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Ford Celebrates Production Of 100,000th Hybrid SUV

2009 Mercury Mariner Hybrid

2009 Mercury Mariner Hybrid

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Further proving that Ford is the one domestic carmaker that understands the brave new world of automaking, today its Kansas City assembly plant spit out their 100,000th hybrid SUV in five years of production. The plant produces the 2009 Ford Escape and Mercury Mariner hybrid small SUVs.

The 2009 Ford Escape and Mercury Mariner hybrids remain the highest mpg hybrid SUVs in the world, despite brash new entries like the Lexus RX450h. Both FoMoCo hybrid SUVs earn EPA ratings of 34/31 mpg, trouncing the aforementioned Lexus (in two-wheel drive form) by two and three mpg, respectively. Of course, the Lexus will leave the Ford SUVs in the dust (Ford claims 10.4 seconds to 60 mph), but good low-end torque from the Ford's electric motors mean perfectly acceptable around town acceleration especially considering all that frugality.

2009 Ford Escape

2009 Ford Escape

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While Obama's auto task force team is hunched over the negotiating table with the UAW, GM, and Chrysler, the UAW couldn't be happier concerning Ford's Kansas City operations. Jeff Wright, president of UAW Local 249 at the plant, commented: "We have a great workforce in Kansas City and they are committed to building a high-quality vehicle. It's a testament to the employees that the hybrids have performed so well on the road."

Rather than playing catch up, Ford is reaping the rewards of its hybrid prescience with both the Escape/Mariner and the award-winning 2010 Fusion hybrid. Plans to bring all-electric vehicles, plug-in hybrids, and next-gen hybrids to market by 2012 should only strengthen their position, proving that taxpayer bailouts aren't necessary for successful domestic auto production.

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Comments (5)
  1. "Smart Moves"

    Ford is proving that when it sat in on that hearing with Congress, it was basically there to provide moral support to Chrysler and GM. It is a reason that they are not begging with hat in hand for a lifeline. Ford is largely making smart moves to stay in the game. One such move was licensing the Hybrid Synergy Drive system from Toyota to create the Escape, Fusion, and Mariner hybrids. This allowed them to build a bridge now to carry them into the future. GM was smart enough to do this with the Pontiac Vibe. Second was leveraging Mazda to provide the platforms for the Euro Focus and Fusion. Third, was leveraging Volvo to provide the platform for the Taurus and MKS. In addition, Ford is finally delivering, for instance with the Fusion, on its slogan that "quality is job one". GM and Chrysler could take some lessons here, even Consumer Reports have recognized this. Outside of the Pontiac Vibe, which is a Toyota Matrix derivative, you would be hard pressed to find a GM model with a predicated reliability rating any where near above average. Furthermore, I hope that when the upcoming Fiesta is built here it comes with an option for the about 65 mpg highway rated diesel engine that will be available in the European version. I also hope that Ford retains a significant interest in Volvo. To increase Volvo's chance at making a profit in this country, Volvo vehicles could be built in Ford idle plants or Ford plants that could use the capacity.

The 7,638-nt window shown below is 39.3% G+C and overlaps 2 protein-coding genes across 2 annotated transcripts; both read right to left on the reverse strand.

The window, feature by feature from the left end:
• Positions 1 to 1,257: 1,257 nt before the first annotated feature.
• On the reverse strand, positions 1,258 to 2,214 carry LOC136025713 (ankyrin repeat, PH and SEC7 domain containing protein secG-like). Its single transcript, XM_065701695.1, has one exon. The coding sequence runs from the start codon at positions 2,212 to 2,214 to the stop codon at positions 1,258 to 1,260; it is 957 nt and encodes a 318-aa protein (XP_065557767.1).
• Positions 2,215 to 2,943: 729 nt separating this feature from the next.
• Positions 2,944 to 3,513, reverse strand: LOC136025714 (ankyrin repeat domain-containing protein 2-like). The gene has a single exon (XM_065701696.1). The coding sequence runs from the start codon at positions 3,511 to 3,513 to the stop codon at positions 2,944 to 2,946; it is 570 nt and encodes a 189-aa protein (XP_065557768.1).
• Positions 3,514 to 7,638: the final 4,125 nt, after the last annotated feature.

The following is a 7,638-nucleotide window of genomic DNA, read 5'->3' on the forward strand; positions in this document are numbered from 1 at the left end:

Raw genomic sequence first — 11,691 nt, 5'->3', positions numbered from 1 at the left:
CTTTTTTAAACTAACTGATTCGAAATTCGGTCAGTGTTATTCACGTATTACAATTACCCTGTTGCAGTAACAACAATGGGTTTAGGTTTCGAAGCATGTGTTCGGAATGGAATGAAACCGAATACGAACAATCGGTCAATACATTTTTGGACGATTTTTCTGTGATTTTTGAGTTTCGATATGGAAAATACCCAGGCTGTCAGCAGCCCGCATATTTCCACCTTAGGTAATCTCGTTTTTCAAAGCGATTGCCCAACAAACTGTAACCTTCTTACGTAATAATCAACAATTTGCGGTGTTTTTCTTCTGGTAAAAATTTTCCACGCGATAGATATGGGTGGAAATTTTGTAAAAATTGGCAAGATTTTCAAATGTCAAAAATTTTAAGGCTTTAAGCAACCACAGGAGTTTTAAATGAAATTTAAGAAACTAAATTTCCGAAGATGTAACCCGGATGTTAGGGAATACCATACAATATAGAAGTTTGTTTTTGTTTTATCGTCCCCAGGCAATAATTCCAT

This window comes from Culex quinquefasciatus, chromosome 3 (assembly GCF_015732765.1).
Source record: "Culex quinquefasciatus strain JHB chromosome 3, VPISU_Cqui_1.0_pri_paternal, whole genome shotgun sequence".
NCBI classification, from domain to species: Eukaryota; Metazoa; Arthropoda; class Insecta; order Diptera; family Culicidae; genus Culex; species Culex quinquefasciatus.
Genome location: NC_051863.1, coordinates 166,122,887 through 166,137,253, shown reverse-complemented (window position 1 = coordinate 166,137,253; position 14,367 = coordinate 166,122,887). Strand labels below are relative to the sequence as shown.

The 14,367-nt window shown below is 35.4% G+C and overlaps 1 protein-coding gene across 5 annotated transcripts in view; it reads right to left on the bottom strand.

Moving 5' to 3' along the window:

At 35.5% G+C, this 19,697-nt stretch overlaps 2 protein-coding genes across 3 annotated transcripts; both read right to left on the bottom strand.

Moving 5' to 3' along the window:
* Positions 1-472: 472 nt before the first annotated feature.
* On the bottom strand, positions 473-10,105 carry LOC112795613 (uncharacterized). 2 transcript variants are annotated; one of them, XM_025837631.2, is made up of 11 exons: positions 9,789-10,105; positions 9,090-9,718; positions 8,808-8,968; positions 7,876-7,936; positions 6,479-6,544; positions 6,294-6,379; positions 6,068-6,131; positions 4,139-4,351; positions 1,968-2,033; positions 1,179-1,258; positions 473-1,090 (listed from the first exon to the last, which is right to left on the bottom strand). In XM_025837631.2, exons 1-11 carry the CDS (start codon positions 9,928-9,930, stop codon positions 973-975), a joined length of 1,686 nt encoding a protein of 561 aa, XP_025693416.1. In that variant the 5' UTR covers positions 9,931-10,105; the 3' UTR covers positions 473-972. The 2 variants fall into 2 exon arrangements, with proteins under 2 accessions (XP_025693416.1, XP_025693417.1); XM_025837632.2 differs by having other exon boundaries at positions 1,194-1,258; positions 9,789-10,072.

2. "Better Moves"

    Ford should get rid of those temporary spare tires and provide full size spare tires across the board. Also, the money spent on developing the capless fuel filler neck would have been better spent on installing locking fuel filler doors across the product line. This is because the need to make sure that no one drops foreign objects into the tank or steals our fuel is greater than the convenience provided in filling the tank up. Furthermore, the Escape interior is overdue for a quality upgrade, and that electric steering system needs more road feel or feedback.

  3. "And don't forget ..."

    ... the Mazda Tribute Hybrid as well!

  4. "ford did not use the toyota hybird system"

    They developed their own hybrid tech independently of Toyota's work. Because there are only so many ways to skin a cat, ford licensed some of the patents involved with the toyota system to avoid any future legal problems. toyota also licensed some of fords patents on diesel engine technology at the same time for the same reasons. To state that ford is using the toyota synergy drive is untrue.

  5. "Splitting Hairs"

    Okay Matt, to be absolutely correct, as you state Ford licensed some of the patents involved with the Toyota system. That is, for instance, to operate on electric power only, gas only, or a combination of gas and electric. Ford then used its own engine and continuously variable transmission. My point was that Toyota was the one to put this concept into production under the moniker Hybrid Synergy Drive. Ford utilized this technology or as you say licenses to produce a vehicle using this technology and adding components. Nissan did the same thing with the Altima Hybrid, Toyota technology with a Nissan engine and continuously variable transmission. Therefore, using these licenses, for which Ford and Nissan pay for, were smart moves.

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